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Mental Radio, by Upton Sinclair, [1930], at

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Telepathy, or mind-reading: that is to say, can one human mind communicate with another human mind, except by the sense channels ordinarily known and used—seeing, hearing, feeling, tasting and touching? Can a thought or image in one mind be sent directly to another mind and there reproduced and recognized? If this can be done, how is it done? Is it some kind of vibration, going out from the brain, like radio broadcasting? Or is it some contact with a deeper level of mind, as bubbles on a stream have contact with the water of the stream? And if this power exists, can it be developed and used? Is it something that manifests itself now and then, like a lightning flash, over which we have no control? Or can we make the energy and store it, and use it regularly, as we have learned to do with the lightning which Franklin brought from the clouds?

These are the questions; and the answers, as well as I can summarize them, are as follows: Telepathy is real; it does happen. Whatever

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may be the nature of the force, it has nothing to do with distance, for it works exactly as well over forty miles as over thirty feet. And while it may be spontaneous and may depend upon a special endowment, it can be cultivated and used deliberately, as any other object of study, in physics and chemistry. The essential in this training is an art of mental concentration and autosuggestion, which can be learned. I am going to tell you not merely what you can do, but how you can do it, so that if you have patience and real interest, you can make your own contribution to knowledge.

Starting the subject, I am like the wandering book-agent or peddler who taps on your door and gets you to open it, and has to speak quickly and persuasively, putting his best goods foremost. Your prejudice is against this idea; and if you are one of my old-time readers, you are a little shocked to find me taking up a new and unexpected line of activity. You have come, after thirty years, to the position where you allow me to be one kind of "crank," but you won't stand for two kinds. So let me come straight to the point—open up my pack, pull out my choicest wares, and catch your attention with them if I can.

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Here is a drawing of a table-fork. It was done with a lead-pencil on a sheet of ruled paper, which has been photographed, and then reproduced in the ordinary way. You note that it bears a signature and a date (fig. 1):

Fig. 1

This drawing was produced by my brother-in-law, Robert L. Irwin, a young business man, and no kind of "crank," under the following circumstances. He was sitting in a room in his home in Pasadena at a specified hour, eleven-thirty in the morning of July 13, 1928, having agreed to make a drawing of any object he might select, at random, and then to sit gazing at it, concentrating his entire attention upon it for a period of from fifteen to twenty minutes.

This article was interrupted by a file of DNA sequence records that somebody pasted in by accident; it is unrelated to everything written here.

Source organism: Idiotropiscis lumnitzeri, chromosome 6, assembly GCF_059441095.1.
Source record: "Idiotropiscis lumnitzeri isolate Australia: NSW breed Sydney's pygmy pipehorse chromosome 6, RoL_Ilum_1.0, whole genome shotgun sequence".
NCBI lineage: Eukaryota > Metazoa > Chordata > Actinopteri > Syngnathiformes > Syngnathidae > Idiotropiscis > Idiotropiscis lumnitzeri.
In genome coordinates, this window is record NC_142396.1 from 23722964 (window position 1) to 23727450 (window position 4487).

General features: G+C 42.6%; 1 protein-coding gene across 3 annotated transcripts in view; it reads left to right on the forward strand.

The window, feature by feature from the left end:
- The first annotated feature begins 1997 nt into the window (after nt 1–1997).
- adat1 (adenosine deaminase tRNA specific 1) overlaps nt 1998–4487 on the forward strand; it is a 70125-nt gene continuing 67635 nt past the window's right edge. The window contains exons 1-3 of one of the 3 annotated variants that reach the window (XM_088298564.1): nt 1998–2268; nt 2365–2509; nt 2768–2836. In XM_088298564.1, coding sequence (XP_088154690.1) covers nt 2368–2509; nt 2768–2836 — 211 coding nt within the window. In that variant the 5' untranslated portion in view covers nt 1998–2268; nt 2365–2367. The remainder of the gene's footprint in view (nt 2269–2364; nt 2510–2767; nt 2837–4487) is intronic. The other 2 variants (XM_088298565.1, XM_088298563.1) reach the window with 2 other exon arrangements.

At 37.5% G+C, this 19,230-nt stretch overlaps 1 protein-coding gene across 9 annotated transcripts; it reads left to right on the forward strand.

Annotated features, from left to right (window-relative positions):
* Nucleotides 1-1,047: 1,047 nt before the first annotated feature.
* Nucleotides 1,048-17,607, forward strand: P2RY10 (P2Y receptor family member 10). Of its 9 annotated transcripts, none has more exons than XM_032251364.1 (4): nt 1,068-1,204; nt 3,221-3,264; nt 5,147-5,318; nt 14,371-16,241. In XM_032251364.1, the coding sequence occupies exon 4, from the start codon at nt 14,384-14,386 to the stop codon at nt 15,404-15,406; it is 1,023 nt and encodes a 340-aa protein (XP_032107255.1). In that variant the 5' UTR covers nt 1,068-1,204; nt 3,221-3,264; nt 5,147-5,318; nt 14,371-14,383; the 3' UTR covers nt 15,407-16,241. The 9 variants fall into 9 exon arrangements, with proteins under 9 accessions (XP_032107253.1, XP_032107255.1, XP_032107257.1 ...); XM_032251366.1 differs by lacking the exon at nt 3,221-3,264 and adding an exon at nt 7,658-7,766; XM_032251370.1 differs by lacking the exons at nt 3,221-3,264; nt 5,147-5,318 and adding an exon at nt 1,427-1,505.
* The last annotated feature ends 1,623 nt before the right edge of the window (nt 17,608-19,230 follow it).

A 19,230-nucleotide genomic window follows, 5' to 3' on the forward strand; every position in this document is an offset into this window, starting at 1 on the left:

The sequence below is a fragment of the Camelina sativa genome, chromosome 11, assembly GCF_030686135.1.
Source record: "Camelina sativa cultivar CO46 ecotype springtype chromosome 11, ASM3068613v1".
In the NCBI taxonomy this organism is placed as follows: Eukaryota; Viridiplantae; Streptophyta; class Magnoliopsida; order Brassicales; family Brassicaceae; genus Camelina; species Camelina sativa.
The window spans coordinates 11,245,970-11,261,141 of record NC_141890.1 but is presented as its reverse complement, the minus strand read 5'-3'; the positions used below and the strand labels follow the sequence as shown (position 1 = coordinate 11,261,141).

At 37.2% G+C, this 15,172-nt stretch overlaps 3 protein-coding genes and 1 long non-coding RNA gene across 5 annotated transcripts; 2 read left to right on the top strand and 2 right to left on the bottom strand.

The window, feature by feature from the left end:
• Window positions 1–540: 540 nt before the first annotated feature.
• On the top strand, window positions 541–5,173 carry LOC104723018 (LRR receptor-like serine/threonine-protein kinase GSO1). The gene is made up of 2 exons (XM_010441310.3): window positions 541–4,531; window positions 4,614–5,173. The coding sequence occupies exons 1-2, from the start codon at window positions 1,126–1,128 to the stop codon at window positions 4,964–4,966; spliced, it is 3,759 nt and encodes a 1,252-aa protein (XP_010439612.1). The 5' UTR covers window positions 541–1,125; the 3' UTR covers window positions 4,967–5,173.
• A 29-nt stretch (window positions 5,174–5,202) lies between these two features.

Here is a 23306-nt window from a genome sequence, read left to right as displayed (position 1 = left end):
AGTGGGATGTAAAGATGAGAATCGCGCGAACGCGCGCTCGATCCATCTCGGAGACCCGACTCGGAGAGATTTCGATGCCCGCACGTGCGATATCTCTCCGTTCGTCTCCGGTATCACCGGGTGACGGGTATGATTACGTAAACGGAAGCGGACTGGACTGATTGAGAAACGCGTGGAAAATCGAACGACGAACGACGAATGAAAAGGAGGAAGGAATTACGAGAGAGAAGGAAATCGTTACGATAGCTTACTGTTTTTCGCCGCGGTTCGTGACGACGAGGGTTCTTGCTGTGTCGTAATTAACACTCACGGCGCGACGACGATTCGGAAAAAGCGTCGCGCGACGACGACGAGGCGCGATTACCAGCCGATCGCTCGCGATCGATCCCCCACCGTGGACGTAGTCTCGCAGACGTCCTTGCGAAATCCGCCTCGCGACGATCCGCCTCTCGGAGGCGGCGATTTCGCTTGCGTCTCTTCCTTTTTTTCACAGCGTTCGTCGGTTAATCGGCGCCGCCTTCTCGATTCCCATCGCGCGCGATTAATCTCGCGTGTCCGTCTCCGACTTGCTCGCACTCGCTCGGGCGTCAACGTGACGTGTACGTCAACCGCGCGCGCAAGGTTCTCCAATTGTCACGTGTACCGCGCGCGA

At the same agreed hour, eleven-thirty in the morning of July 13, 1928, my wife was lying on the couch in her study, in our home in Long Beach, forty miles away by the road. She was in semi-darkness, with her eyes closed; employing a system of mental concentration which she has

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been practicing off and on for several years, and mentally suggesting to her subconscious mind to bring her whatever was in the mind of her brother-in-law. Having become satisfied that the image which came to her mind was the correct one—because it persisted, and came back again and again—she sat up and took pencil and paper and wrote the date, and six words, as follows (fig. 1a):

Fig. 1a

A day or two later we drove to Pasadena, and then in the presence of Bob and his wife, the drawing and writing were produced and compared. I have in my possession affidavits from Bob, his wife, and my wife, to the effect that the drawing and writing were produced in this way. Later in this book I shall present four other pairs of drawings, made in the same way, three of them equally successful.

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Second case. Here is a drawing (fig. 2), and below it a set of five drawings (fig. 2a):

Fig. 2, Fig. 2a.

The above drawings were produced under the following circumstances. The single drawing (fig. 2) was made by me in my study at my

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home. I was alone, and the door was closed before the drawing was made, and was not opened until the test was concluded. Having made the drawing, I held it before me and concentrated upon it for a period of five or ten minutes.